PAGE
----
Reasons Daylight Savings Time Bothers Our Sleep

All of us need plenty of sleep in order to function at our peak performance level. To lose hours of sleep does not translate to mere tiredness; it can cause health problems that are more serious than you may think. 

When we don’t get enough sleep, we might face the following issues:

  • Increased crankiness and unpredictable mood swings
  • An inability to get started in the morning, thus adversely affecting the work productivity of the whole day
  • A weakened immune system, leading to more illnesses and an increased vulnerability to viruses. 
  • An increase in depressive thoughts, which might lead to instability in our everyday lives

For all these reasons and many more, it’s clearly imperative that we need to get a proper dose of sleep every single night. Many people already suffer from a lack of restful sleep, while insomnia is growing more common in the United States as we speak. 

Unfortunately, however, the practice of Daylight Savings Time in many countries might see a further deterioration in their population’s sleep cycles. While the idea of having a Daylight Savings Time might have some benefits, the fact remains that several people will find their sleep cycles getting disturbed because of it

About Daylight Savings Time

Daylight Savings Time denotes to the practice of setting the clocks forward one hour during the summer months when the days are long. The reasoning behind this practice is that people will technically be getting up at the same time as before, but they’d actually have more time in the daylight to get things done. They would also sleep an hour earlier at night, which should even out their sleep cycles. In the fall, everyone is supposed to set their clocks back again when the days get shorter. 

The 2018 Daylight Saving Time, for instance, began at 2 a.m. on a Sunday morning. This means that it was time to “spring forward” and adjust the clocks by one hour either before going to bed or after waking up. 

The Issues With Daylight Savings Time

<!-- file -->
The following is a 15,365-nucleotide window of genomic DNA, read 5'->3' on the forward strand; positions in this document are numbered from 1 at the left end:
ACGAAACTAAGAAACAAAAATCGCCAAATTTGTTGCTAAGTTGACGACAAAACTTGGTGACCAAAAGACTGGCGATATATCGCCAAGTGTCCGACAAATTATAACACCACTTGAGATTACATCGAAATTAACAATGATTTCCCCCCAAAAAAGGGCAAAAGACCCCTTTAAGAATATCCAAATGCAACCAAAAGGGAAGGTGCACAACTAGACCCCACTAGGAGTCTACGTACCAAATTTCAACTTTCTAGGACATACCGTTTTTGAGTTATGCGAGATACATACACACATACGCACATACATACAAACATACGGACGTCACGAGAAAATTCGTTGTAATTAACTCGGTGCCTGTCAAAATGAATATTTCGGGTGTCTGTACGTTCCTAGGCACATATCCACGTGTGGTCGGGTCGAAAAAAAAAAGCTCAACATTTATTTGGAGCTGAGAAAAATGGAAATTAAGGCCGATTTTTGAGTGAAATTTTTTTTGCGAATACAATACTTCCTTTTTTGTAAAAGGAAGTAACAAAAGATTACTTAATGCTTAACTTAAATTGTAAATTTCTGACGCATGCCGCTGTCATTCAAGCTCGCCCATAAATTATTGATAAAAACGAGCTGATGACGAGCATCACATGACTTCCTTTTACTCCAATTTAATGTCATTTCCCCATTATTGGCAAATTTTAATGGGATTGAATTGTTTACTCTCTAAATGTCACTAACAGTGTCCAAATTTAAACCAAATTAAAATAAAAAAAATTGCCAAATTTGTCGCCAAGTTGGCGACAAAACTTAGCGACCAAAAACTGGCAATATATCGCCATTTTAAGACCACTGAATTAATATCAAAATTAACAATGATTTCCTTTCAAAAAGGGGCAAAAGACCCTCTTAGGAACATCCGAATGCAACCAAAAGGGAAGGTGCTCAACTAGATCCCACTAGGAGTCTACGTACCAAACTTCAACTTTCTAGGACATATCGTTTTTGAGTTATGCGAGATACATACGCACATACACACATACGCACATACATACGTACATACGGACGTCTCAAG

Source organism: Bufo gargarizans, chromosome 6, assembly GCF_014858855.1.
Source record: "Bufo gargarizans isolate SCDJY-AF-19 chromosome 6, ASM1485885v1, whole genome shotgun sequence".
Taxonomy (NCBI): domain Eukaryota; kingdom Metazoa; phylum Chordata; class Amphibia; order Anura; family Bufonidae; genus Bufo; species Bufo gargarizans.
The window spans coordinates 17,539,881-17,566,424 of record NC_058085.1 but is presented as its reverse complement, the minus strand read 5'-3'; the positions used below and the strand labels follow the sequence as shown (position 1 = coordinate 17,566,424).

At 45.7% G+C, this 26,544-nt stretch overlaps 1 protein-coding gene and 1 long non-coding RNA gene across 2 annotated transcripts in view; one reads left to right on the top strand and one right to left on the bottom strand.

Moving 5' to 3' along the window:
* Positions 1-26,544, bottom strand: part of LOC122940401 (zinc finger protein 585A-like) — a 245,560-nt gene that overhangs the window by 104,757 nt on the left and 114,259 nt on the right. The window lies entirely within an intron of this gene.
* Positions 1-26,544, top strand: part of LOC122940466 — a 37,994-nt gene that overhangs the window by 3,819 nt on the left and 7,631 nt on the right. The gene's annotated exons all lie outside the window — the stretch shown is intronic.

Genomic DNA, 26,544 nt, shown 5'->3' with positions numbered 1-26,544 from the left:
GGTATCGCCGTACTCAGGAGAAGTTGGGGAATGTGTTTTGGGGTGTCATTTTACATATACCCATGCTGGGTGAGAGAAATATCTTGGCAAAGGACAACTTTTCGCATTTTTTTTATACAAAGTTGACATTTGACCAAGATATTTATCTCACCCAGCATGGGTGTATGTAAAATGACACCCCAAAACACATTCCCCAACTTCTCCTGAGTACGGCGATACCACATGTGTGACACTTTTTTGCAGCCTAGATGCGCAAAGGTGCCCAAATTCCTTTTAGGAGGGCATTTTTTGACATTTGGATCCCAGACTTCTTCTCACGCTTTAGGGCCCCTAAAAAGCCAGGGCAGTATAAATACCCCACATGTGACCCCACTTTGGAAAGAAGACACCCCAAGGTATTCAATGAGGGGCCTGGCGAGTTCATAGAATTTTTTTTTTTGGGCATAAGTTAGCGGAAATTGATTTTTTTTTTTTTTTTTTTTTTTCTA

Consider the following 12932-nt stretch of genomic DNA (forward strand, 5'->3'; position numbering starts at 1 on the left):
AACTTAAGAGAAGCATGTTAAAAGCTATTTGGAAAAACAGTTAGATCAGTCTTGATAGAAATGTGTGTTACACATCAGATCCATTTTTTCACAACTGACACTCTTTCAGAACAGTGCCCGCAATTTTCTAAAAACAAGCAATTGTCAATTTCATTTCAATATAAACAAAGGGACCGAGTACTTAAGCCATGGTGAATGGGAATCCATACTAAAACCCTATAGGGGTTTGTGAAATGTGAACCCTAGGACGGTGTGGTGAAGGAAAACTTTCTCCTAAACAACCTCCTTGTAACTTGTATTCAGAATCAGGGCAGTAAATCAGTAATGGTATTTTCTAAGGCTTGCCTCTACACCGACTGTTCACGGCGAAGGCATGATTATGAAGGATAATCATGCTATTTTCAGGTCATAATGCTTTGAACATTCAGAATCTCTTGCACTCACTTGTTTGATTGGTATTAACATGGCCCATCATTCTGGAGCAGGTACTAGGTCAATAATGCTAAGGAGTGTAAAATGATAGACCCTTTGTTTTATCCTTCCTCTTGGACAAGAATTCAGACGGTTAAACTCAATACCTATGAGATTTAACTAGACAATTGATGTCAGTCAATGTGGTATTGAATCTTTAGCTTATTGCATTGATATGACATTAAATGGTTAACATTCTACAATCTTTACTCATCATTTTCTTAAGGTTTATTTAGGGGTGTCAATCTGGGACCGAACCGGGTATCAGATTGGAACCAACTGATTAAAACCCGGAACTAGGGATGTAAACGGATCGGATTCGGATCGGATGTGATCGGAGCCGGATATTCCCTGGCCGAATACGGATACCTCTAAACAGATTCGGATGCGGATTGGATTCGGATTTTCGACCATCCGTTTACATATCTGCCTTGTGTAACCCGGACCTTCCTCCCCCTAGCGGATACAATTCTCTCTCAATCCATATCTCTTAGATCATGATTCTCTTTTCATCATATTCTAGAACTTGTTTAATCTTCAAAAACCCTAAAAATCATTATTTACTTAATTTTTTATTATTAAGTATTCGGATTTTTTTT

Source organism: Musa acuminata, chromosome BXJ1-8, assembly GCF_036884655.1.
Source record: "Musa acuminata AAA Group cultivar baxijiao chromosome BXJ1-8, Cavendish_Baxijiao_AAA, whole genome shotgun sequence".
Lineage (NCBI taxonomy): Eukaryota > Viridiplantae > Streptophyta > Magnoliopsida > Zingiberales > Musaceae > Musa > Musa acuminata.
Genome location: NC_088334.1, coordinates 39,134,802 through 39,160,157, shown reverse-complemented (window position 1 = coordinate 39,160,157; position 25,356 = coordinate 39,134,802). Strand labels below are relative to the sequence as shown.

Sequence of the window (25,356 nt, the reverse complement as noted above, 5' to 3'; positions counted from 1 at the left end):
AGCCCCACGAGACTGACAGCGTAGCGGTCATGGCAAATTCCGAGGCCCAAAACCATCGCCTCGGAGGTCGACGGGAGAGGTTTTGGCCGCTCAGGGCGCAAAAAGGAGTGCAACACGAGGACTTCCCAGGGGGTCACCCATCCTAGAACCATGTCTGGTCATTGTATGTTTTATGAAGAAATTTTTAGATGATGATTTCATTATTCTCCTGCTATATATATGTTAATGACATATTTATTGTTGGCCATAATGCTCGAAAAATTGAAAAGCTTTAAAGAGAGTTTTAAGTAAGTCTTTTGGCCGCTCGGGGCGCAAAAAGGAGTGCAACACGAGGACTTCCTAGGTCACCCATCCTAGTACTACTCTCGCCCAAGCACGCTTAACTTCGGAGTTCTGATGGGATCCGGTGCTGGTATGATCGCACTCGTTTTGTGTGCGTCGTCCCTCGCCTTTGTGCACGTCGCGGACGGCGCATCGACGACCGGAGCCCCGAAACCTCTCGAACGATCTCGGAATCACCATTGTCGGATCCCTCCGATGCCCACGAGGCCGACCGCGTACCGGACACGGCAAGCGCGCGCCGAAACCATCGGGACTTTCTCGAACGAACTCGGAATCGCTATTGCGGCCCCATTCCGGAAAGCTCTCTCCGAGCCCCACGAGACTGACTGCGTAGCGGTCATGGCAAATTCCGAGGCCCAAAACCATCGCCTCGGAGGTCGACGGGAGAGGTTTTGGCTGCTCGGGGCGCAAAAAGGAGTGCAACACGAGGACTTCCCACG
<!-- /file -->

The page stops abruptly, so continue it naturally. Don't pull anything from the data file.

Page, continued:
All of us humans are a creature of habit, repeating behaviors that have become stuck in our regular routines. Consequently, many of us have created patterns that we depend on physically, mentally, and emotionally. 

One of the behaviors that we may usually depend on is to go to bed at a normal time, from where we have certain sleep patterns to follow. With the daylight saving time coming into play, these patterns are disrupted. While we may have manually set our wall clocks, alarm clocks, and phone clocks an hour back, our circadian rhythm is still the same. 

In layman’s terms, our circadian rhythm is something like our body’s internal sleep clock. If we follow it correctly, we’ll be giving our bodies the rest they need and hence get the energy that we need to lead a decent life. This includes waking up refreshed, being able to hold our own at work, and fighting off minor illnesses without much trouble. For most people, the circadian rhythm shows a need for a large chunk of sleep at night and a bit of downtime in the early afternoon. The exact timings would vary from person to person, but changing up the rhythm itself is easier said than done. 

The Unwanted Effects of Daylight Savings Time

Losing a few hours of sleep has already made a lot of us feeling groggy and cranky. If there’s one more thing that we love to do after moving our clocks, it’s complaining more about how sleep-deprived we have become.

It’s not just about being sleepy and irritable. Healthy, normal people who have become slightly sleep-deprived may see an effect on their performance while they are at work or in school. There are times when sleep-deprived people may experience times of “slow reaction.” For instance, they might even fall asleep while standing up, even with their eyes open, for a fraction of a second. If they’re in a safe place when this happens, such an occurrence isn’t too much of an issue. However, if this occurs when they’re driving, operating heavy machinery, or are engaged in any job that requires delicate handling, the result could be extremely dangerous and even fatal. There are several instances of people crashing their cars while falling asleep at the wheel; we only have to look them up to realize how dangerous a lack of sleep can be. 

People who suffer from sleep loss are also prone to become less able to handle tasks that require a lot of concentration. Because of their lack of sleep, a person’s ability to concentrate can considerably decline, causing them to become less attentive.

Accidents at work, at home, and on the road are also likely to increase in severity following the time change. This further goes to show that even a small amount of restricted sleeping can impact our ability to do everyday tasks such as cleaning, cooking, and driving. Even losing just an hour’s worth of sleep can remarkably change how we do things each day.

Why Does Proper Sleep Matter?